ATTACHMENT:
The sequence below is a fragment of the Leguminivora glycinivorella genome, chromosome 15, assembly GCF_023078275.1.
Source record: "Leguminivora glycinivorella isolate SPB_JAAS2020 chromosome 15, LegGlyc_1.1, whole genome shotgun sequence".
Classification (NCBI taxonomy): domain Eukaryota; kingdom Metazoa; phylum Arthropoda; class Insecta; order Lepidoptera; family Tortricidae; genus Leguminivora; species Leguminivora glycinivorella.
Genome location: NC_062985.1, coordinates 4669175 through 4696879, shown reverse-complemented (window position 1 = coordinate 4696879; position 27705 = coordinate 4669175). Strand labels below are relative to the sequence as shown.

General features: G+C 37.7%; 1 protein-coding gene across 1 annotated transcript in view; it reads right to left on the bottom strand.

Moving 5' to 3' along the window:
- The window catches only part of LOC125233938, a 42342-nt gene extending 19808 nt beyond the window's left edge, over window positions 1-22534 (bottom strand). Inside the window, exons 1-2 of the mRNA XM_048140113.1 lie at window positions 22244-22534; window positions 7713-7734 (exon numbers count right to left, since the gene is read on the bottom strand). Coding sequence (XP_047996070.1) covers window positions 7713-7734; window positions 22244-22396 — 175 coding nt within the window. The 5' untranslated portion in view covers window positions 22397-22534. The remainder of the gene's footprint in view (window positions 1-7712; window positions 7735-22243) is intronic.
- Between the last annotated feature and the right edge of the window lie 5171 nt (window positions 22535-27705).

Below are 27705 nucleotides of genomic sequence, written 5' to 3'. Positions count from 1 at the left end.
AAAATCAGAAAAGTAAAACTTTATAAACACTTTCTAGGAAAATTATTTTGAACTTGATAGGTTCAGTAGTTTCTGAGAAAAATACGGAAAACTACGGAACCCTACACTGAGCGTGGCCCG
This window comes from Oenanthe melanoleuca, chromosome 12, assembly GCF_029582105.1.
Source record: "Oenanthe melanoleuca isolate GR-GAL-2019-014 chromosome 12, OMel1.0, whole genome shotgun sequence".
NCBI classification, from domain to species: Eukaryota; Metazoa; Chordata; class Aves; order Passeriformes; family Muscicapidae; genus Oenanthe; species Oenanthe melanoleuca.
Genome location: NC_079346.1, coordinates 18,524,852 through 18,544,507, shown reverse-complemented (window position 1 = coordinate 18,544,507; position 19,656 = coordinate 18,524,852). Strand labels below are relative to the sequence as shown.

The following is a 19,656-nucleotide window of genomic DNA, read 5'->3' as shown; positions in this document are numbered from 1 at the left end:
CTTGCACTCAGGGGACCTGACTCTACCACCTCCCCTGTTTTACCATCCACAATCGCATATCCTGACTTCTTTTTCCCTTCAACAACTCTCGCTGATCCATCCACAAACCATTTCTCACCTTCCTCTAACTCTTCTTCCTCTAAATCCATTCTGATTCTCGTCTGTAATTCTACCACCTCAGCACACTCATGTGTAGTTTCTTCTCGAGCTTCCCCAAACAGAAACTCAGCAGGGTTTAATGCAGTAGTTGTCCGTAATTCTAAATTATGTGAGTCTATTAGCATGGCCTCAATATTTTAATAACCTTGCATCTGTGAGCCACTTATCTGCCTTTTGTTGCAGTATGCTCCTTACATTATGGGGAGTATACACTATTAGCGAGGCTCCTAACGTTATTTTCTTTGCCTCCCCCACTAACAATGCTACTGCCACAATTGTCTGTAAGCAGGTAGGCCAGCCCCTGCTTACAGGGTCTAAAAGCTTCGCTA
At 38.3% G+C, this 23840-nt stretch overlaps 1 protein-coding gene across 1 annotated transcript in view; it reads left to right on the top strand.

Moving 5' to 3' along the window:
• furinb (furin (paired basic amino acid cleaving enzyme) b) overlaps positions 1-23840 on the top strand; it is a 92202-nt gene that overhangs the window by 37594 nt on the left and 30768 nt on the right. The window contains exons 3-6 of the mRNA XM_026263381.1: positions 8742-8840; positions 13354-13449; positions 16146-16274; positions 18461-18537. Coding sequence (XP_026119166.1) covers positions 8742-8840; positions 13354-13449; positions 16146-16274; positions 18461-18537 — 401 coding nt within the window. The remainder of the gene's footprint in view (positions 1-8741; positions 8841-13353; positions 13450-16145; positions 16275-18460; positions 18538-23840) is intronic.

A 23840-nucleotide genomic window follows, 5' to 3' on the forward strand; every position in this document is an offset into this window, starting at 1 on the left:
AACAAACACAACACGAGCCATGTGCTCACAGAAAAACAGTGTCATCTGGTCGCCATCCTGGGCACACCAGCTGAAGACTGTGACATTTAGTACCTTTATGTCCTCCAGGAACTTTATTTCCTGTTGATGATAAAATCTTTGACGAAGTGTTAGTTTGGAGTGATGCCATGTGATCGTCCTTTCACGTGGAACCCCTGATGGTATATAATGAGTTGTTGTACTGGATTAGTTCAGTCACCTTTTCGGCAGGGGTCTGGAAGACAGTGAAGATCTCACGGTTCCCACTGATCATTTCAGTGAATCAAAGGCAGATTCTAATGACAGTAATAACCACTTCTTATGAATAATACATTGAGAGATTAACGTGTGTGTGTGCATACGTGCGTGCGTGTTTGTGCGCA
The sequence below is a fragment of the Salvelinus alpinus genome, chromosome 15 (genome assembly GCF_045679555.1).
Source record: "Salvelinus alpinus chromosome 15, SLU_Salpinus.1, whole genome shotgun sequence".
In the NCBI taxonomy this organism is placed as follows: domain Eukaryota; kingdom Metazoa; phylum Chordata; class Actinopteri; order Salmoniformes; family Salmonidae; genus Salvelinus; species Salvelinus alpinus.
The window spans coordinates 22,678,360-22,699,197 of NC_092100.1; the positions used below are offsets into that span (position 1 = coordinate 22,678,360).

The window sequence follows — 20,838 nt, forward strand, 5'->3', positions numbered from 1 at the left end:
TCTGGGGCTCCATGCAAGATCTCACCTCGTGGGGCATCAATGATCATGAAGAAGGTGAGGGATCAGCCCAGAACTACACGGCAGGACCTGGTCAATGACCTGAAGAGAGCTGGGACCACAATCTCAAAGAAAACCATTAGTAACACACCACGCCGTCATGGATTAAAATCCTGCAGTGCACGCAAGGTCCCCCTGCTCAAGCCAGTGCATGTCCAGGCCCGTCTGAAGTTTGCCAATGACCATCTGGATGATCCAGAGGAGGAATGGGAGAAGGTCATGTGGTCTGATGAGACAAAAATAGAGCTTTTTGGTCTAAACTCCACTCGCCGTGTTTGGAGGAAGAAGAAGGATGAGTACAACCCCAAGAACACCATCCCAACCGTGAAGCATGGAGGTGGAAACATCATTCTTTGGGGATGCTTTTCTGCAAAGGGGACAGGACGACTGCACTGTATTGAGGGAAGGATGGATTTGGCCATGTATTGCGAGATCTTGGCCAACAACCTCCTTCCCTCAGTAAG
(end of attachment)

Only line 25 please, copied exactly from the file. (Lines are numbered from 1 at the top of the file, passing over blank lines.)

The window spans coordinates 22,678,360-22,699,197 of NC_092100.1; the positions used below are offsets into that span (position 1 = coordinate 22,678,360).